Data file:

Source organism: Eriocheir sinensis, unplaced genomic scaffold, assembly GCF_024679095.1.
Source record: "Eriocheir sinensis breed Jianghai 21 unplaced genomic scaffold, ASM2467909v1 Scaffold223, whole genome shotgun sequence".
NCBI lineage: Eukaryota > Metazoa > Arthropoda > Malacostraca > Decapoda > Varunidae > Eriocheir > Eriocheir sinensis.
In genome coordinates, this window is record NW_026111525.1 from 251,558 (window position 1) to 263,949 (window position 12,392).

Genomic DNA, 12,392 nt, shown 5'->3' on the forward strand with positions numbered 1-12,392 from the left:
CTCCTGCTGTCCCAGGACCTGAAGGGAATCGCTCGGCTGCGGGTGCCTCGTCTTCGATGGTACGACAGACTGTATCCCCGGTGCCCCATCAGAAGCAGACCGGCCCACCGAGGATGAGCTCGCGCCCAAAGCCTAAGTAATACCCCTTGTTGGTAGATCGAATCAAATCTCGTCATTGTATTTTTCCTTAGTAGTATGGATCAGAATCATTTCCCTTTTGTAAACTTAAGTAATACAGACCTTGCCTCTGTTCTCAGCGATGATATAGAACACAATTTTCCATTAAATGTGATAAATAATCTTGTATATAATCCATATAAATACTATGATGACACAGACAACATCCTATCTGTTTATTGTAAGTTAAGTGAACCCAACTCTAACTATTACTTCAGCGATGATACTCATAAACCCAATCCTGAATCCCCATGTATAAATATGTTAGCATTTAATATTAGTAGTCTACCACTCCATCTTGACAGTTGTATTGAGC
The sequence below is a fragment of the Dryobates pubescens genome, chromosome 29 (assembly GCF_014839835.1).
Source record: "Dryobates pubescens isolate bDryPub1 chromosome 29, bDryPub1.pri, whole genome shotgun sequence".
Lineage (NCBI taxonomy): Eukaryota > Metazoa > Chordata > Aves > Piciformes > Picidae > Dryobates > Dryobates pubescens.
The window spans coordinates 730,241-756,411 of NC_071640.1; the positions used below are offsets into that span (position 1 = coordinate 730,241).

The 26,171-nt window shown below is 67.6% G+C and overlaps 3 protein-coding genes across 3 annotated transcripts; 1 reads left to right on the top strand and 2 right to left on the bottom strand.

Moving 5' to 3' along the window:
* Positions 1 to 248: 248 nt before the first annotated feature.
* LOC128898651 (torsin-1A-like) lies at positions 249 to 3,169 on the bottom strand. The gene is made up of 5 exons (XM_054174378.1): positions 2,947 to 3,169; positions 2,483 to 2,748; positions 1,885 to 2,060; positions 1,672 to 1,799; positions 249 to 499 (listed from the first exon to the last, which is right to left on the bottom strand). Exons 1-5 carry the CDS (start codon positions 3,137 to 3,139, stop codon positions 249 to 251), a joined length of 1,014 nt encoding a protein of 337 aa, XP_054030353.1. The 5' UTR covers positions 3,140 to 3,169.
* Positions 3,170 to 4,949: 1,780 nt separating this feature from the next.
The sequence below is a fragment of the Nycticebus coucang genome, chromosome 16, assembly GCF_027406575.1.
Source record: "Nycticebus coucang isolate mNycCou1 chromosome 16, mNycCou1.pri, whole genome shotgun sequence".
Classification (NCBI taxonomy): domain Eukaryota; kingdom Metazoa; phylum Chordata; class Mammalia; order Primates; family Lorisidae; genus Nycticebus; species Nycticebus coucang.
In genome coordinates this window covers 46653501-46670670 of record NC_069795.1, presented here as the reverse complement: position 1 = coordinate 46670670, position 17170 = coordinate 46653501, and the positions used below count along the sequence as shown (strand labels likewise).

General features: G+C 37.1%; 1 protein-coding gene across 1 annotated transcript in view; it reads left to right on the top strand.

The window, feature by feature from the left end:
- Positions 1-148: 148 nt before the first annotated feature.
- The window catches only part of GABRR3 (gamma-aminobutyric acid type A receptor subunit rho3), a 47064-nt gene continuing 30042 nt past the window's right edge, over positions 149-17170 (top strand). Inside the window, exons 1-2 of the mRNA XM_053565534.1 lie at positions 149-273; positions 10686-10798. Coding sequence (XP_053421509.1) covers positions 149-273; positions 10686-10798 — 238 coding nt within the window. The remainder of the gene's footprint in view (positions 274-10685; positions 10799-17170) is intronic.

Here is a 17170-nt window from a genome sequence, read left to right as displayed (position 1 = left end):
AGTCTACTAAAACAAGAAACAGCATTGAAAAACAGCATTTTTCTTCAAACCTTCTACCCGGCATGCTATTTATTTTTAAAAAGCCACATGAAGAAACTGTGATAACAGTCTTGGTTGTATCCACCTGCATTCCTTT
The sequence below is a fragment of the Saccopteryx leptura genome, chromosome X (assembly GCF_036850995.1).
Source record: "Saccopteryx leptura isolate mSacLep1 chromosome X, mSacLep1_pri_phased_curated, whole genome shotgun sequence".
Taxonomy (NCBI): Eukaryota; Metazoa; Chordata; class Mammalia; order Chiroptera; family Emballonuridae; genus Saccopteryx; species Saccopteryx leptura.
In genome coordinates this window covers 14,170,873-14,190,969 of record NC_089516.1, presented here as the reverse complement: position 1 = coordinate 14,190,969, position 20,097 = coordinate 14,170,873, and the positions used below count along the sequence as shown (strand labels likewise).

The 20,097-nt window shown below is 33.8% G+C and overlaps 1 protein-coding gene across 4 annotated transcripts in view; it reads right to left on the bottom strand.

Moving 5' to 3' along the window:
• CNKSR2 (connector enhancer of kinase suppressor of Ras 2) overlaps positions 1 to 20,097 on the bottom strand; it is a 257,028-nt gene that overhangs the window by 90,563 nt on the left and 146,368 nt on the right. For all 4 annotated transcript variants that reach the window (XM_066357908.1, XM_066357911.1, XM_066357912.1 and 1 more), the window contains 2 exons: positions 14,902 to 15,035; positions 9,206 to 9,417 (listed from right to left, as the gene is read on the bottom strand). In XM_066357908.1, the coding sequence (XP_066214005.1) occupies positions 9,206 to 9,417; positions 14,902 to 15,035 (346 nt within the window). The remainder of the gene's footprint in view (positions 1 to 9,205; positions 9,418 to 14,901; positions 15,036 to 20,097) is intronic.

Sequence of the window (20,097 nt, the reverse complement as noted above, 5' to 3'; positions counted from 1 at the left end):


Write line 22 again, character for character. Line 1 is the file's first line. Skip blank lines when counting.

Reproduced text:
- Positions 1-148: 148 nt before the first annotated feature.